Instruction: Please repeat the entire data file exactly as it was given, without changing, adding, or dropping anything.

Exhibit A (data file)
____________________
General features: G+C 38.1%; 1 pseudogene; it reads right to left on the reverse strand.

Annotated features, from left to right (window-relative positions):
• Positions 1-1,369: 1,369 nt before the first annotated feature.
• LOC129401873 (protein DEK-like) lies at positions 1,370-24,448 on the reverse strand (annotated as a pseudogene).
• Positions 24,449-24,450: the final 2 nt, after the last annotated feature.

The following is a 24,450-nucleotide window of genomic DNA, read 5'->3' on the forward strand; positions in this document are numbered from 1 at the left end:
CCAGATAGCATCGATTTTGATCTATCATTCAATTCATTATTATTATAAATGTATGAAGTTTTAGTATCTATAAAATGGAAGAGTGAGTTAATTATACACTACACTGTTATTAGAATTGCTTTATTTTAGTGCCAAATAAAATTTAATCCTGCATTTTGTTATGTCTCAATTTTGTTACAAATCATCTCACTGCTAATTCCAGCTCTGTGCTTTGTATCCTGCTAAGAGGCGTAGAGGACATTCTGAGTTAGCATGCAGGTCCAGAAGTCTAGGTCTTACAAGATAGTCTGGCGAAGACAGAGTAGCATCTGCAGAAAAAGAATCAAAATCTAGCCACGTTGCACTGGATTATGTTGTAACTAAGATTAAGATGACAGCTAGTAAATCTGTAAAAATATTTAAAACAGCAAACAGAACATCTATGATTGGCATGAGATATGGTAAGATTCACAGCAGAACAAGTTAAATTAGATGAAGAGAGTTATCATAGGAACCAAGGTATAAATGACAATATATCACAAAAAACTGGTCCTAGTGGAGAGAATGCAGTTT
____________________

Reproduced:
General features: G+C 38.1%; 1 pseudogene; it reads right to left on the reverse strand.

Annotated features, from left to right (window-relative positions):
• Positions 1-1,369: 1,369 nt before the first annotated feature.
• LOC129401873 (protein DEK-like) lies at positions 1,370-24,448 on the reverse strand (annotated as a pseudogene).
• Positions 24,449-24,450: the final 2 nt, after the last annotated feature.

The following is a 24,450-nucleotide window of genomic DNA, read 5'->3' on the forward strand; positions in this document are numbered from 1 at the left end:
CCAGATAGCATCGATTTTGATCTATCATTCAATTCATTATTATTATAAATGTATGAAGTTTTAGTATCTATAAAATGGAAGAGTGAGTTAATTATACACTACACTGTTATTAGAATTGCTTTATTTTAGTGCCAAATAAAATTTAATCCTGCATTTTGTTATGTCTCAATTTTGTTACAAATCATCTCACTGCTAATTCCAGCTCTGTGCTTTGTATCCTGCTAAGAGGCGTAGAGGACATTCTGAGTTAGCATGCAGGTCCAGAAGTCTAGGTCTTACAAGATAGTCTGGCGAAGACAGAGTAGCATCTGCAGAAAAAGAATCAAAATCTAGCCACGTTGCACTGGATTATGTTGTAACTAAGATTAAGATGACAGCTAGTAAATCTGTAAAAATATTTAAAACAGCAAACAGAACATCTATGATTGGCATGAGATATGGTAAGATTCACAGCAGAACAAGTTAAATTAGATGAAGAGAGTTATCATAGGAACCAAGGTATAAATGACAATATATCACAAAAAACTGGTCCTAGTGGAGAGAATGCAGTTT